The Enduring Values of Catholic School Education.

Bishop Matthew Clark’s recent announcement of the reversion of Catholic elementary schools to local parishes marks a return to the roots of Catholic School education. Indeed, St. Joseph’s Parish opened Rochester's first Catholic school in 1836, a full 32 years before the Diocese itself was established.

This current transition has heightened interest in Catholic schools. As school principal, parish priest, and guardians of the tradition of Catholic education, we are sometimes asked “Why ‘Catholic’ schools? Why now?”

The short answer is that a Catholic faith-based education continues to meet important needs.

For Catholic families, school is a natural extension of a church community joined together to live the message of God’s love as taught by His Son Jesus.

Catholic schools integrate important spiritual and moral components with the New York State curriculum, which is a great attraction for non-catholic families as well. From preschool classes through college, lessons are lived that model how to be a responsible, contributing member of society.

This spiritual element also enhances the learning experience. While the best teachers everywhere teach with a sense of mission, what makes Catholic schools different is what anchors our mission – Christ’s teachings. Our teachers accept traditionally lower compensation levels for equal professional qualifications because of their willingness to assume the role of Jesus’ present-day Disciples.

What this means is that even as Catholic faculties challenge students to achieve their full academic excellence, we lift them up with God’s love made visible by their teachers’ caring for the individual and passion for teaching.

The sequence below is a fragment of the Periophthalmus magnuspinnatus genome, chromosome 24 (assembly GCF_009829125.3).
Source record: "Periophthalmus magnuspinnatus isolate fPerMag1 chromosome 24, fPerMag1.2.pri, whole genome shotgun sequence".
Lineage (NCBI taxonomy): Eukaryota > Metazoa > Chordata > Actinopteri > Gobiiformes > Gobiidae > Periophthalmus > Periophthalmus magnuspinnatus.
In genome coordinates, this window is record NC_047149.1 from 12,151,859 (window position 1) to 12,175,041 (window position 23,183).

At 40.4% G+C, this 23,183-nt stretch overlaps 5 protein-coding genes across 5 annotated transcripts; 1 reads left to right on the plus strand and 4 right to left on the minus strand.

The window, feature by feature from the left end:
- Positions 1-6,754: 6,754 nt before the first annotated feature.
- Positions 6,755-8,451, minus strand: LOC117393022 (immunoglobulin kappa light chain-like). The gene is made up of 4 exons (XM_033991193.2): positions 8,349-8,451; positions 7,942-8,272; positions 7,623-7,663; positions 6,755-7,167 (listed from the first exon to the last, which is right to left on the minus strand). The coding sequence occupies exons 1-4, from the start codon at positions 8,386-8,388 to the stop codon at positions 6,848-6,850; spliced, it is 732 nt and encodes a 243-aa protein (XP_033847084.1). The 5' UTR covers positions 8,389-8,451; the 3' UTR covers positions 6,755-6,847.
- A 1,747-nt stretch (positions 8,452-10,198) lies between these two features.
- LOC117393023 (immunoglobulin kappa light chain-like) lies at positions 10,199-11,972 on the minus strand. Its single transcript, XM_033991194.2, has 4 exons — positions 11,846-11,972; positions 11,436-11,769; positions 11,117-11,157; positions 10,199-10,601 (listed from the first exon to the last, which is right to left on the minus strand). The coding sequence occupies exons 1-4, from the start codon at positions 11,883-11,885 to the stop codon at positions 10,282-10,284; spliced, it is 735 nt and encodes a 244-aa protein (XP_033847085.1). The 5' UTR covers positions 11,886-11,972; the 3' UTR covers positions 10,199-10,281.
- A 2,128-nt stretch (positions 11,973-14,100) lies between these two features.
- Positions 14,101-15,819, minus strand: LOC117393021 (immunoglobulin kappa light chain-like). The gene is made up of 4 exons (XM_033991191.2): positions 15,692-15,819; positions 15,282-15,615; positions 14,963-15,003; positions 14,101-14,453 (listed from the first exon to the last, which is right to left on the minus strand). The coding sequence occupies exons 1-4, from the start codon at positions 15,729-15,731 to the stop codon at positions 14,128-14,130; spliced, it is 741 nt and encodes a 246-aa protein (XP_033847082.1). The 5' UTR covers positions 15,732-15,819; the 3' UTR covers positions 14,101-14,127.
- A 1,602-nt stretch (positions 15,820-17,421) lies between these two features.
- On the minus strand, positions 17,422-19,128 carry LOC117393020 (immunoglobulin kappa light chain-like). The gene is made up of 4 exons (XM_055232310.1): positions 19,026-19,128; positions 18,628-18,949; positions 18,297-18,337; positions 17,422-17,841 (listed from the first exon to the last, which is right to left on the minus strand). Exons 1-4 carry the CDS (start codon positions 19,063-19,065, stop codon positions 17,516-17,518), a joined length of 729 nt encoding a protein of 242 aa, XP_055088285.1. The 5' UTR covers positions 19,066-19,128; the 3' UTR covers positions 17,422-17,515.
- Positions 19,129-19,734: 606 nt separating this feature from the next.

This combination of spiritual and secular energy makes an attractive package. According to the National Catholic Education Association (NCEA), approximately 12 percent of the nation’s 7000 Catholic schools have a waiting list for admissions.

In a January 2011 NCEA release, Marie Powell, executive director of the Secretariat of Catholic Education reported, “This year nearly 30 percent of the nation’s 2.1 million Catholic school students come from minority populations. Enrollment of students who are not Catholic has increased to 14.5 percent, an indication that many diverse families seek the benefits of a quality education with moral underpinnings.”

Here at Holy Cross, we are heartened by the Diocese-wide return to parish-based schools. For over 100 years, Catholic school has been part of our church’s tradition, one we are eager to continue. We plan to re-integrate elementary education with other community programs, including preschool, CYO, scouts, athletics and family activities. We will also reach out to suburban and City neighborhoods with innovative programs designed to make the gift of Catholic education more easily available to the greater community.

To put things in perspective, Rochester’s transition is just the latest chapter in a legacy dating back to 1606 when the first Catholic school in America was founded in St. Augustine. We firmly believe that Catholic schools will endure, answering society’s call for a positive spiritual contribution, sustained by faith and God’s love.